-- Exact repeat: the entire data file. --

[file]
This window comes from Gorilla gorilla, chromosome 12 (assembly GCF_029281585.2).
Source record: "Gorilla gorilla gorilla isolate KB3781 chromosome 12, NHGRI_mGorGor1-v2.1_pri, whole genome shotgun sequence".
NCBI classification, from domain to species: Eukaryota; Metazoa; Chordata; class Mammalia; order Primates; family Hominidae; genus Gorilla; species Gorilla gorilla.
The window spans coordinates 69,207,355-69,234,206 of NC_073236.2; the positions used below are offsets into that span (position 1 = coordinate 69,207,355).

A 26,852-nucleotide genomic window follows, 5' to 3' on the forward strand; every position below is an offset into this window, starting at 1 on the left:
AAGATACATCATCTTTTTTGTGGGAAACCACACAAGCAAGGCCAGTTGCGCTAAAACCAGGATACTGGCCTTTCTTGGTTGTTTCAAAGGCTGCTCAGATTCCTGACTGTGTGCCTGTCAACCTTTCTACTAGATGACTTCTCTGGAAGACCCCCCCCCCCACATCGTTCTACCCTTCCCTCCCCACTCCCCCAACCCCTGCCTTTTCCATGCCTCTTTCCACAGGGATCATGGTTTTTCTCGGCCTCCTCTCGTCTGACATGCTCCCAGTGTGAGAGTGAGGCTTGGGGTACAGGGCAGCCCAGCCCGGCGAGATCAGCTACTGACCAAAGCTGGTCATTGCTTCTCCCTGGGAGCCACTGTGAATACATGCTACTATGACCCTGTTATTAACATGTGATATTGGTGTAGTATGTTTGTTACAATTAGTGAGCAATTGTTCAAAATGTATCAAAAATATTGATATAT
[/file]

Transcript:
This window comes from Gorilla gorilla, chromosome 12 (assembly GCF_029281585.2).
Source record: "Gorilla gorilla gorilla isolate KB3781 chromosome 12, NHGRI_mGorGor1-v2.1_pri, whole genome shotgun sequence".
NCBI classification, from domain to species: Eukaryota; Metazoa; Chordata; class Mammalia; order Primates; family Hominidae; genus Gorilla; species Gorilla gorilla.
The window spans coordinates 69,207,355-69,234,206 of NC_073236.2; the positions used below are offsets into that span (position 1 = coordinate 69,207,355).

A 26,852-nucleotide genomic window follows, 5' to 3' on the forward strand; every position below is an offset into this window, starting at 1 on the left:
AAGATACATCATCTTTTTTGTGGGAAACCACACAAGCAAGGCCAGTTGCGCTAAAACCAGGATACTGGCCTTTCTTGGTTGTTTCAAAGGCTGCTCAGATTCCTGACTGTGTGCCTGTCAACCTTTCTACTAGATGACTTCTCTGGAAGACCCCCCCCCCCACATCGTTCTACCCTTCCCTCCCCACTCCCCCAACCCCTGCCTTTTCCATGCCTCTTTCCACAGGGATCATGGTTTTTCTCGGCCTCCTCTCGTCTGACATGCTCCCAGTGTGAGAGTGAGGCTTGGGGTACAGGGCAGCCCAGCCCGGCGAGATCAGCTACTGACCAAAGCTGGTCATTGCTTCTCCCTGGGAGCCACTGTGAATACATGCTACTATGACCCTGTTATTAACATGTGATATTGGTGTAGTATGTTTGTTACAATTAGTGAGCAATTGTTCAAAATGTATCAAAAATATTGATATAT